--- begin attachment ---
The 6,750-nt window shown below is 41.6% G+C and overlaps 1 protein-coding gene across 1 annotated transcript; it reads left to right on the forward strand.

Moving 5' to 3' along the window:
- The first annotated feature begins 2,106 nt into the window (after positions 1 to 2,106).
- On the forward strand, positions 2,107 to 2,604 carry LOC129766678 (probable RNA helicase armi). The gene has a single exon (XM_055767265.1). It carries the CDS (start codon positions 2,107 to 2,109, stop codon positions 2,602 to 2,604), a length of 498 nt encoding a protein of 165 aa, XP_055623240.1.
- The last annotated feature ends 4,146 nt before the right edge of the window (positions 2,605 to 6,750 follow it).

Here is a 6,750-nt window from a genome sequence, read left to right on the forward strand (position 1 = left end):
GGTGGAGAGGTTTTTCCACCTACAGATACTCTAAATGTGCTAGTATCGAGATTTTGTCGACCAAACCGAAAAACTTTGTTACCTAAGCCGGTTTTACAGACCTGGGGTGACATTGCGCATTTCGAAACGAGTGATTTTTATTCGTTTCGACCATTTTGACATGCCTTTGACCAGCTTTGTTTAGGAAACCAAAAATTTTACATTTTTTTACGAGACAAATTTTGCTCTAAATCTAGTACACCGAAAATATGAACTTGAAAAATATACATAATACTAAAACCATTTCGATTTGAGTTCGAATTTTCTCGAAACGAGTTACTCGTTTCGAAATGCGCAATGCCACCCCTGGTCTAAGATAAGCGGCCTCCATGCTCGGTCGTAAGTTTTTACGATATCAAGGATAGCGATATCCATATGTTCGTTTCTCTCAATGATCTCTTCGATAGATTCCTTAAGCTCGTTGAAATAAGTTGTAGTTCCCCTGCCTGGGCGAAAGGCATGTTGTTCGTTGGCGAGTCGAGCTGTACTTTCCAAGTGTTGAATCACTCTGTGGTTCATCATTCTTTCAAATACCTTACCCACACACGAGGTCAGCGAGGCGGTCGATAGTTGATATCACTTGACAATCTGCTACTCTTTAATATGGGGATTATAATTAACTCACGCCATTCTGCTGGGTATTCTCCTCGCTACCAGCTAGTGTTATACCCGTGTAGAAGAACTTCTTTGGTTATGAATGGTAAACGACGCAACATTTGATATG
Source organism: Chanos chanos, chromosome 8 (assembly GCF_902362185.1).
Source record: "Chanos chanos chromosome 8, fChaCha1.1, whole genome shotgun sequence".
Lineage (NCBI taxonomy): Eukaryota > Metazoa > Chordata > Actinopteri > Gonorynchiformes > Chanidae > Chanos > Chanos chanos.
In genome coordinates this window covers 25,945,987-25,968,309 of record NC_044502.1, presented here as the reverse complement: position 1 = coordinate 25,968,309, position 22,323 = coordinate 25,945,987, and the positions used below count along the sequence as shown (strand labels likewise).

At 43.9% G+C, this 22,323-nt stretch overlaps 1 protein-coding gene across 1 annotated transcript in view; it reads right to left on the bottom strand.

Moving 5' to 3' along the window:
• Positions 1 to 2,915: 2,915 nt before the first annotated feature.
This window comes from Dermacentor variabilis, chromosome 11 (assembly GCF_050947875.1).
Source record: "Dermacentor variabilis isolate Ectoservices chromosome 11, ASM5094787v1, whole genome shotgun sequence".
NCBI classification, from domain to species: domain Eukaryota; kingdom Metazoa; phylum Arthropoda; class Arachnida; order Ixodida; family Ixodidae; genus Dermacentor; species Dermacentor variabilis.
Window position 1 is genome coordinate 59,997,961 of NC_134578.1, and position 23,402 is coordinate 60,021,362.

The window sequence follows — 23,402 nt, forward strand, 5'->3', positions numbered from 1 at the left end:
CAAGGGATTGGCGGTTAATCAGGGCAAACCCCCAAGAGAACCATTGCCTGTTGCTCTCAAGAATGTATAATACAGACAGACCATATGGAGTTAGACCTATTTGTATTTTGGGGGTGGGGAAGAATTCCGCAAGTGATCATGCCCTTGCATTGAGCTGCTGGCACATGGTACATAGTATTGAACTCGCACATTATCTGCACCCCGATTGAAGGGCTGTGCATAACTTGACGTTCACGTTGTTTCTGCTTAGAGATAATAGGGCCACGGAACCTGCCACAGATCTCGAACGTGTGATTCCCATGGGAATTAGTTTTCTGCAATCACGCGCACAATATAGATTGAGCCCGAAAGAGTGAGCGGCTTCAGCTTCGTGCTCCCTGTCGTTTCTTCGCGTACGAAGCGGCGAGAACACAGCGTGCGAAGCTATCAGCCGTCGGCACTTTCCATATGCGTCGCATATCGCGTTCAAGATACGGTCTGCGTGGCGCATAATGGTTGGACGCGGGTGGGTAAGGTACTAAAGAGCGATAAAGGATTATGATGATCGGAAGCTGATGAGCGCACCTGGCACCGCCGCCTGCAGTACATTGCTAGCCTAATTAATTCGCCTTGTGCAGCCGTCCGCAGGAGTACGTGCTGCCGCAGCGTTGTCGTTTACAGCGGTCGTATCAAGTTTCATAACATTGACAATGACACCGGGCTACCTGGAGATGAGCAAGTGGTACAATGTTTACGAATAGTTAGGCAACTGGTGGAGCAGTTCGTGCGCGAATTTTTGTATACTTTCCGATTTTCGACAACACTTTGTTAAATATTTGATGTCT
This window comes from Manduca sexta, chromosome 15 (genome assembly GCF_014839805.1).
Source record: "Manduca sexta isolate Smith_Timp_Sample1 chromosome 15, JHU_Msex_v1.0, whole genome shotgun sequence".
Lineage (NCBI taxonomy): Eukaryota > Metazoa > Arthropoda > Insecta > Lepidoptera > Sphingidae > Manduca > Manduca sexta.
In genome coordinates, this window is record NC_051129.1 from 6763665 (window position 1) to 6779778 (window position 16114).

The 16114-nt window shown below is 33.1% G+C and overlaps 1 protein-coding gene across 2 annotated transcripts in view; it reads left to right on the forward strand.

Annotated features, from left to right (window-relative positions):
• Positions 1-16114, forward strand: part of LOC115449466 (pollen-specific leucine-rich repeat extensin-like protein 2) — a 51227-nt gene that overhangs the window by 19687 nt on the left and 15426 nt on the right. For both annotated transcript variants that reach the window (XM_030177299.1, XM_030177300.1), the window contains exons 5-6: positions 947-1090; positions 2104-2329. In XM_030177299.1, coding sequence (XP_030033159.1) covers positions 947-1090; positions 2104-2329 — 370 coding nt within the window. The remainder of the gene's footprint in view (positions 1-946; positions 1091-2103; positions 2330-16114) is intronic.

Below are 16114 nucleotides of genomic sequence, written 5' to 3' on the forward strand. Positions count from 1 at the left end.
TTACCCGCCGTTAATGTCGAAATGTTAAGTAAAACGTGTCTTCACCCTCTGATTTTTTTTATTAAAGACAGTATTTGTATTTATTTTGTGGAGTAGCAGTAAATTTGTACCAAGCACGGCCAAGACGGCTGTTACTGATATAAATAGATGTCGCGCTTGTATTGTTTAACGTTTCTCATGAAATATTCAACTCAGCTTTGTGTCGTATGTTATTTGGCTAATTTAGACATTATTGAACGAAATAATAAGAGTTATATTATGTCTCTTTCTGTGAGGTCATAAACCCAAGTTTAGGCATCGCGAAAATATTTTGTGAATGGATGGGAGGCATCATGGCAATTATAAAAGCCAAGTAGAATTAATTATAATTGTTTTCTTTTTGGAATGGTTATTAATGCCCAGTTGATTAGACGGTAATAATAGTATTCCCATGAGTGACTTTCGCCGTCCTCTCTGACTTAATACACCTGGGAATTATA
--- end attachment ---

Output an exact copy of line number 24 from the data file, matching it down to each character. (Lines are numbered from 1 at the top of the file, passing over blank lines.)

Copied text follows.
In genome coordinates, this window is record NC_051129.1 from 6763665 (window position 1) to 6779778 (window position 16114).